But in an open letter from published earlier in the year on the nightclub website, owners Jim Schuman and Jo Webster said Berlin is not – and never has been – a "true full-time employer," and said Berlin's part-time employees earn a base hourly wage along with tips.

"Our coat check employees, post-pandemic, typically earn an average of $35/hr. Our barback employees typically earn $47/hr, while our bartenders typically earn $57/hr. Our most recently hired security employees earn an average of $22.50/hr, which is above the Chicago average," the owners wrote. "We always want our employees to be paid well. Our employees work hard and deserve to be paid fairly and competitively. And we believe they are, especially when compared to typical Chicago bars and nightclubs."

Berlin wrote that the union's economic proposals included raises from an additional $10 to $13 per hour before tips – and also a demand that all Berlin employees who work a minimum of one seven-hour shift per week be considered full-time, and receive free health care coverage and pensions to be covered fully by Berlin.

The letter said the union's proposals would cost Berlin over half a million dollars, and the bar was already surviving on a slim margin.

Schuman and Webster also wrote that they were shocked when Berlin's unionized workers went on strike and picketed on Aug. 4 and 5.

"Our entertainers and many of our staff were asked not to perform," Schuman and Webster wrote in the open letter. "As we rent our space, Berlin has high fixed costs and we can ill afford to lose a sold-out weekend in the summer or continue to operate with such uncertainty."

The single-weekend August picket and boycott were only the first. In an article published just this past Friday, the Chicago Reader's Debbie-Marie Brown wrote this past weekend was the fifth in a row of a new picket and action – in which patrons and performers have been boycotting Berlin at the request of union workers.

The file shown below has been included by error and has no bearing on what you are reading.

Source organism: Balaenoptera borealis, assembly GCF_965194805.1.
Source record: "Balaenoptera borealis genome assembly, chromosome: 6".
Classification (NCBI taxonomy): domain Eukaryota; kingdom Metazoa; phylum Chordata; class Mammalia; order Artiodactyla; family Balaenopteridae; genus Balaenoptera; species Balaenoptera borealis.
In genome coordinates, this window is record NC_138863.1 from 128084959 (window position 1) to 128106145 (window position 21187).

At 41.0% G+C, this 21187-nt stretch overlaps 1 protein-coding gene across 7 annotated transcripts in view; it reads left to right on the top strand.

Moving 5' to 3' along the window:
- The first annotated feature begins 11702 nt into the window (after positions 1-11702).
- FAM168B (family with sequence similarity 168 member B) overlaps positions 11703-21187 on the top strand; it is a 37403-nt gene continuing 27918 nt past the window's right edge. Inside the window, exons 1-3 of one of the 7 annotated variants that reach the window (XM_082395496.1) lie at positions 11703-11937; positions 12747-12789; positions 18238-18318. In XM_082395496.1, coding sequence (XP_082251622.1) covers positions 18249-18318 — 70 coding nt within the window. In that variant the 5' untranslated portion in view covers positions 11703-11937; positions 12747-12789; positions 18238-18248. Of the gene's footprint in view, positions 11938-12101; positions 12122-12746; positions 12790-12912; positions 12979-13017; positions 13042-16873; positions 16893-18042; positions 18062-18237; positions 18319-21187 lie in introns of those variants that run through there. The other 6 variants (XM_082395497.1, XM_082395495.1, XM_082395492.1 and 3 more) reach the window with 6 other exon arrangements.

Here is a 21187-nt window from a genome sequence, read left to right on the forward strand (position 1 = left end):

The Reader article said bar attendees have not been going and the club has been nearly empty, and "highly-anticipated" music and drag shows such as the queer punk and goth night Studs and Spikes; the all-Black drag show Kinfolk; the comedy show Gag; and the sapphic dance party Strapped, were not held as scheduled at Berlin this month.

Berlin was founded in 1983 by Tim Sullivan and Shirley Mooney. Schuman told the Windy City Times in a 2013 article that Sullivan and Mooney wanted Berlin as an alternative to what they said were the only options at the time – "either leather bars or what Shirley would call sweater bars."

So-named for the cabaret scene in Berlin during the Weimar Republic of 1930s Germany, the nightclub – as described in the USA Today 10 Best Guide – became known as "a dancing planet of glitter and glee."

Schuman and Webster took over Berlin in 1994 after Sullivan died of AIDS.

The open letter from the bar noted that Schuman has stage 4 cancer, and Webster – who is his husband as well as his business partner – is his primary caretaker.